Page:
If I’m trialing a new dish that I know is a fair way out of their comfort zones, then I make sure I’ve got fresh bread on hand as a backup. I find my success rate is about 50/50. But I would urge you to try the occasional ‘leap’ – I’ve been pleasantly shocked to see my kids happily tucking into (and enjoying) some pretty challenging dinners.

In the early days of this system, my kids would sometimes refuse to eat their two bites. Which meant they ate nothing. That’s their choice. I would let them go hungry rather than resort to unhealthy food. Hold firm – they won’t starve themselves to death. Even the fussiest first world children are extremely well nourished. You may just find that they are much more compliant tomorrow once genuine hunger has set in.

At this point it may be worth noting that I don’t reward my kids for eating. Research has shown that rewarding kids for eating food is ineffective in the long term. And never EVER force them to eat or force them to overeat. Children often need far less food than we think.

Now, getting back to that list of ingredients that they do eat….

4. Give yourself the best chance of success

Make dinners based around ingredients they do like. They like meat? Give them a hamburger with smuggled chickpeas, smothered with beetroot dip. They like cheese? Try cheesy pots with grated or blitzed vegies. Make dinners that they ought to enjoy. Build up the trust that you’re going to present them with yummy stuff. Find a few standard meals and then keep pushing them gradually further and further out of their comfort zones. It’s really important to keep up variety so that new becomes normal and they stop fussing every time they don’t recognize something. And keep in mind that you need your kids to be hungry at dinner. Try cutting out snacks in the afternoon and make dinnertime earlier.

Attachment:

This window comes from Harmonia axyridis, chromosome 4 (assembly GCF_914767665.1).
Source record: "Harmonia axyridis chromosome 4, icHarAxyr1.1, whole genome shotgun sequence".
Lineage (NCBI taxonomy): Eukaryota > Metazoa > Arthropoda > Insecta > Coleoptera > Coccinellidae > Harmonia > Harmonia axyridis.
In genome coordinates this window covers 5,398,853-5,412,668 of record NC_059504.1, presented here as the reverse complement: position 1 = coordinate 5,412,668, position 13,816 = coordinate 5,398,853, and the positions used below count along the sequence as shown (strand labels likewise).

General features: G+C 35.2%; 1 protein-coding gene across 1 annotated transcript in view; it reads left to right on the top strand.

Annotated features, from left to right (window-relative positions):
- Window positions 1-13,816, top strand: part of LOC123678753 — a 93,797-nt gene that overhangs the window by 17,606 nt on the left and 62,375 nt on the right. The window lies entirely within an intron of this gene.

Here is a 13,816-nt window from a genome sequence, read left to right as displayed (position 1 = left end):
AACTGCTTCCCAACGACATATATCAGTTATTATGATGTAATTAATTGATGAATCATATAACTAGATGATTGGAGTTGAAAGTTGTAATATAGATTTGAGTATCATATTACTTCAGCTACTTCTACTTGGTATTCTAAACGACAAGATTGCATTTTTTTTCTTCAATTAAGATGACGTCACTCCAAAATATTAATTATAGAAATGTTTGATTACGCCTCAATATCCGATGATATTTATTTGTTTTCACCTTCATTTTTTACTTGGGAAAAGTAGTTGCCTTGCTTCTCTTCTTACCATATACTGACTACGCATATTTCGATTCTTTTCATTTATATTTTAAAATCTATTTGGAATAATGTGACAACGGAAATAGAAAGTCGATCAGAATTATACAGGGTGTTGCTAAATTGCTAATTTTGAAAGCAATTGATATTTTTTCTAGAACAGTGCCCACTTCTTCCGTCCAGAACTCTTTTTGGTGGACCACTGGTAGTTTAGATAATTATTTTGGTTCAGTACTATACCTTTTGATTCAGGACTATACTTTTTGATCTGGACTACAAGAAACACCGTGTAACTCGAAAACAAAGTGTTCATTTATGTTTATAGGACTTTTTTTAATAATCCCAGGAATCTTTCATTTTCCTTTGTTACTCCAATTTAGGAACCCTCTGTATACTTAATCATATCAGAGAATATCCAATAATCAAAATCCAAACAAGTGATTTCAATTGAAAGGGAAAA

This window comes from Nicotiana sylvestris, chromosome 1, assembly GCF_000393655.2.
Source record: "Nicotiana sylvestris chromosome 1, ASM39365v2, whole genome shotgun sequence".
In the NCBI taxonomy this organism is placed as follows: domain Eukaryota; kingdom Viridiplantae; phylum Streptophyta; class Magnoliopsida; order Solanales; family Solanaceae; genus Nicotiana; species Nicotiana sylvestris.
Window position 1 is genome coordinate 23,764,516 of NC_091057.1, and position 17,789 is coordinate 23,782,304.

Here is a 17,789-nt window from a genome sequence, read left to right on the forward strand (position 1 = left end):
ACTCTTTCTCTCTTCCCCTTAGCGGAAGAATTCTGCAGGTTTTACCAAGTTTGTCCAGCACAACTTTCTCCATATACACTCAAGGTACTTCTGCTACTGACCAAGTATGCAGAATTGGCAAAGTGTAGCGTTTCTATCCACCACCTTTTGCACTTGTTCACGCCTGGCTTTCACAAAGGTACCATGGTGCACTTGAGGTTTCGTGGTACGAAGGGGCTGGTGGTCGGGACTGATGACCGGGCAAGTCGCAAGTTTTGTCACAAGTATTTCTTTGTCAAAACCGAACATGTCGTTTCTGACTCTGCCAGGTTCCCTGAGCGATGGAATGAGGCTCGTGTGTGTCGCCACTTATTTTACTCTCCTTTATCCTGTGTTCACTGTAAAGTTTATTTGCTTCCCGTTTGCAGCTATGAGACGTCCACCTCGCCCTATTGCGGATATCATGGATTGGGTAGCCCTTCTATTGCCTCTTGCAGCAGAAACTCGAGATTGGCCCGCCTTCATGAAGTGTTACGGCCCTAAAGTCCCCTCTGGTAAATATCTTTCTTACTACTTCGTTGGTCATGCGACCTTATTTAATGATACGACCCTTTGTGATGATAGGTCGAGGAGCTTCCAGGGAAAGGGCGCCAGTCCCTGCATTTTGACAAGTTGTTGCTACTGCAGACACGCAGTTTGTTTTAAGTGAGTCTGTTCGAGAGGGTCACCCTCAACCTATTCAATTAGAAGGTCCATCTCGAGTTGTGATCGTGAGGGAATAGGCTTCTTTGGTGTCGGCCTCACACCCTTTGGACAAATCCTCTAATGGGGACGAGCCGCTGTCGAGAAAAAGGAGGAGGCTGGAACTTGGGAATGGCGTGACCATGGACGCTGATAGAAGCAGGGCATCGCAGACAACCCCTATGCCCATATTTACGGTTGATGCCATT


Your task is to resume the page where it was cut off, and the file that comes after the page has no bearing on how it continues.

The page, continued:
5. Teach them why they eat

I love the concept of ‘go’ foods and ‘slow’ foods rather than ‘good’ and ‘bad’ foods. My kids understand that certain foods provide the nourishment we need to live happy, energetic lives. They understand that dinner is a great opportunity to enjoy a stack of ‘go’ foods to fuel them up for tomorrow.

The other side of this is that I also don’t make ‘slow’ foods taboo. Enjoy treats without guilt. All food is ok, just educate kids about how often they should eat different things. You’d be surprised by some of the crap we eat in our house. It’s not a big deal. We enjoy pizza, especially since we don’t have it very often. We do sometimes note though, how sluggish we feel after this ‘slow’ food.

Share with them a love of good food and of the social side of sharing a meal with people you love.

6. Life & food education

Once you’re past the panic stage and your child is accepting more foods, keep the variety coming and start into a new phase of food education, including shopping together (teach them how to choose good produce and get them to do it) cooking together (start with fun recipes like these pancakes), eating together (even if it’s just Sunday brunch and one or two nights a week) and gardening (show them where food comes from). Give them a couple of choices for dinner and get them to practice decision-making.

Model good behavior and healthy choices. Exercise together. Don’t diet or fuss about your weight in front of your child. Keep mealtimes happy (it’s a great chance for communication).

And remember, be consistent. Like all aspects of parenting, the second you waiver, your child will pounce. They’re canny like that.

Phew! What a long post! Thanks for sticking with me – I hope there are some ideas here to help you.

Some of my standard dinners for really fussy toddlers….

Chicken & lentil sausage rolls
Cheesy Pots
Lamb meatballs